Tuesday, April 16, 2013

McKinnon Road bridge redux

In anticipation of spring I've been looking back at old spring opening wanders and one that I came across that stood out was the hike along McKinnon Road alongside the Nottawasaga River in May four years ago. The intent of that hike was to see the old abandoned bridge at one of the north bends there, and it turned out to be a stunning silver truss bridge in extremely good condition, despite being over 80 years old.

Some time ago, I was made aware of McMaster University's set of 1954-1955 aerial plates of southern Ontario online. They're a real gold mine of information from 60 years ago. Last week, it finally occurred to me to have a look at the site of the bridge in question to see just what it was on the other side it provided access to.

I still don't know.

Here's the view from circa 1954. You can click on it to enlarge it.

The bridge is the little white line in the middle of the long diagonal black line that, I think, designated a municipal boundary. The squiggly black line is the river. P-Doug and I came up the closed road on the left side of the river in this view.

I still can't see what they built this bridge for. There's nothing on the far side. There's no road that connects to anything north, no buildings to speak of... nothing. All I can think of is that they built it in anticipation of something and nothing happened, and eventually the road and bridge dropped off the road grid.

But the really interesting thing is that on the near side of the bridge, huddled into the elbow of land on its northeast corner, is some kind of impressive set of buildings. I don't know what they were but I can tell you there was nothing to indicate they'd ever been there by the time we were there in 2009. In fact, at this point, that site is nearly completely forested over.

Here's a view of the site from the bridge.

There doesn't seem to have been any reason to build the bridge but to open up the east side to development that, apparently, never came. But now I'm kind of keyed up to go back there and check out that site on the near side of the bridge.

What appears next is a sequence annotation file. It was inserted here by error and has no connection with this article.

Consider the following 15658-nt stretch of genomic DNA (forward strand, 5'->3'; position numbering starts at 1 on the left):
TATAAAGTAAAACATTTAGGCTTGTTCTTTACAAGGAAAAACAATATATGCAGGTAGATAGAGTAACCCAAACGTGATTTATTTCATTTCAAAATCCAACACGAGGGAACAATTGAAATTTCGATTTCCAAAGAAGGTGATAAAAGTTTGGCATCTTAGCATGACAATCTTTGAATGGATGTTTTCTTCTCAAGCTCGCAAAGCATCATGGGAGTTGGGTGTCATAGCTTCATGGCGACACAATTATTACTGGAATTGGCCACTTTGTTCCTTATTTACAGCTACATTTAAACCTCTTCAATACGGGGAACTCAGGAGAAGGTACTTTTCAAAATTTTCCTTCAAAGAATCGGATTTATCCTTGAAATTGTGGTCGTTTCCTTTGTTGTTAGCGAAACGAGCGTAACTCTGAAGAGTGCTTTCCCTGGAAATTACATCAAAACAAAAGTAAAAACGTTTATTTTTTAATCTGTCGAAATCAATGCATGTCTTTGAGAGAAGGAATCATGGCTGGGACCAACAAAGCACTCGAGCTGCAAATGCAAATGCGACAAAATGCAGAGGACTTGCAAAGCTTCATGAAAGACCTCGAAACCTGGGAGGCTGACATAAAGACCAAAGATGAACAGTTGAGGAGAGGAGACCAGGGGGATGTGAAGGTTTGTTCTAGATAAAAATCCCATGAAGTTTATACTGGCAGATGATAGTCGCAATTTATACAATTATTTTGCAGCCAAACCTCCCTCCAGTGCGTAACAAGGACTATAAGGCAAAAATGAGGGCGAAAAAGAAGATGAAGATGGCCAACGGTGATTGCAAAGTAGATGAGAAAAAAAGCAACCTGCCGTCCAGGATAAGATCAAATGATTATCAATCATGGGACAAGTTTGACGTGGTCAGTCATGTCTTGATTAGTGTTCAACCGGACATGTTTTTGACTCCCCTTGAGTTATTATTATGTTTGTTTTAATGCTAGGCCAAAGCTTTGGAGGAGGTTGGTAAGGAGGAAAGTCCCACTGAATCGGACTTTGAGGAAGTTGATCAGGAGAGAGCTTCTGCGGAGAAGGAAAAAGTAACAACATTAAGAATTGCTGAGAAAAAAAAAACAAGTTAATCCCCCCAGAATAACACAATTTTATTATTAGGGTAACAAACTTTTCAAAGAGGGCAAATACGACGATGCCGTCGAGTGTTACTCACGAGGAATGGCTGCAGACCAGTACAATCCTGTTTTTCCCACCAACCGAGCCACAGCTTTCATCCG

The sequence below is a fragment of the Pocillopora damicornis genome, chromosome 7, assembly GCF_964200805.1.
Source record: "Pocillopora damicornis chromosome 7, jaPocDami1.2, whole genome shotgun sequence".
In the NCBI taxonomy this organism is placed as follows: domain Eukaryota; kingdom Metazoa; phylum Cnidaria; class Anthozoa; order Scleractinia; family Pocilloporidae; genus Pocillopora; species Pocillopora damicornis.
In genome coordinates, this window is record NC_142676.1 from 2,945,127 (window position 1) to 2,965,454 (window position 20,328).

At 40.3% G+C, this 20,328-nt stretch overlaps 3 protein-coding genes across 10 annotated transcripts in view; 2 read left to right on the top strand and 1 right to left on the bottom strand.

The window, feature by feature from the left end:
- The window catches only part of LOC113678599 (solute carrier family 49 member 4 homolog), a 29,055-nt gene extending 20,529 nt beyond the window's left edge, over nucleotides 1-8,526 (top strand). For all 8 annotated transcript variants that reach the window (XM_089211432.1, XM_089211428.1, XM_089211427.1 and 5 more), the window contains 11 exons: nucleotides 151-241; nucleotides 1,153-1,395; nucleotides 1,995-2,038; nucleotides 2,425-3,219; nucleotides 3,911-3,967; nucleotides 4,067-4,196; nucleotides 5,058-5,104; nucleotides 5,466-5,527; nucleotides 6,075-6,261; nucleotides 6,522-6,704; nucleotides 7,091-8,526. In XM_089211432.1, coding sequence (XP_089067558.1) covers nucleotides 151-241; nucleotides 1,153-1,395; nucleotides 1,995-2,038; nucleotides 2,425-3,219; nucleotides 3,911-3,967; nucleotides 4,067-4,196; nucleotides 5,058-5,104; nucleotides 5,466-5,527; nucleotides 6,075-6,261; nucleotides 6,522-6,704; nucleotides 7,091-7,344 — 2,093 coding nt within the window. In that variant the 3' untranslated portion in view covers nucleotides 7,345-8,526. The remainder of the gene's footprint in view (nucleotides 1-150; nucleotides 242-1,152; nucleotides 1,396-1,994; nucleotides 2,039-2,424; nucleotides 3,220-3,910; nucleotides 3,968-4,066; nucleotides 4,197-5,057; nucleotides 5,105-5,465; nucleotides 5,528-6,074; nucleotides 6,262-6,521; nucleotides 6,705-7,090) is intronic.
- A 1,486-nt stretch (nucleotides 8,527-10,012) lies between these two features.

But I don't think I want to go to the far north end down Richardson Road again. I think I'm happy enough to leave that to the mosquitoes and the razor grass. :)

Sunday, April 14, 2013

Bird sniper

Today I was out with a friend I haven't seen in a while. She's on the verge of becoming a professional photographer. She's come a long way in the last three years. Recently she acquired a used Canon 7D and was given... GIVEN... a Canon EF 70-200mm f/2.8 L IS USM lens. Retail, the pair would set you back $3600 before taxes, with 2/3 of that being the price of the lens. Today she wanted to wander out to the Scarborough Bluffs to try them out.

She also brought with her her Canon T1i, sort of the great-grandchild of the eight-year-old Canon XT I still have, along with a much less expensive 70-300 lens. She graciously allowed me to borrow and use the T1i which she tried to work out the 7D, and when we returned to her place, she downloaded my shots to one of my thumb drives. I took three hundred-some-odd shots over about 15 minutes, and of the bunch, about two dozen or so struck me as keepers.

It's been a long time since I've really done anything with my own DSLR. It's no hell these days; 8 megapixel, three generations back in sensor processor technology, and I don't think any of my lenses is worth more than about $500 new. Nevertheless I got that old thrill out of piloting the T1i today, and even discovered a new technique: keep your left eye open to follow the birds while you're sighting the lens at 300mm with the right. That's where most of the decent shots came in. I have a 300mm lens of my own. I should really make more use of my Rebel XT this spring and summer.

Here are my shots from today. All but one of them are cropped for better effect, but otherwise, they're pretty much all the way they came out of the camera.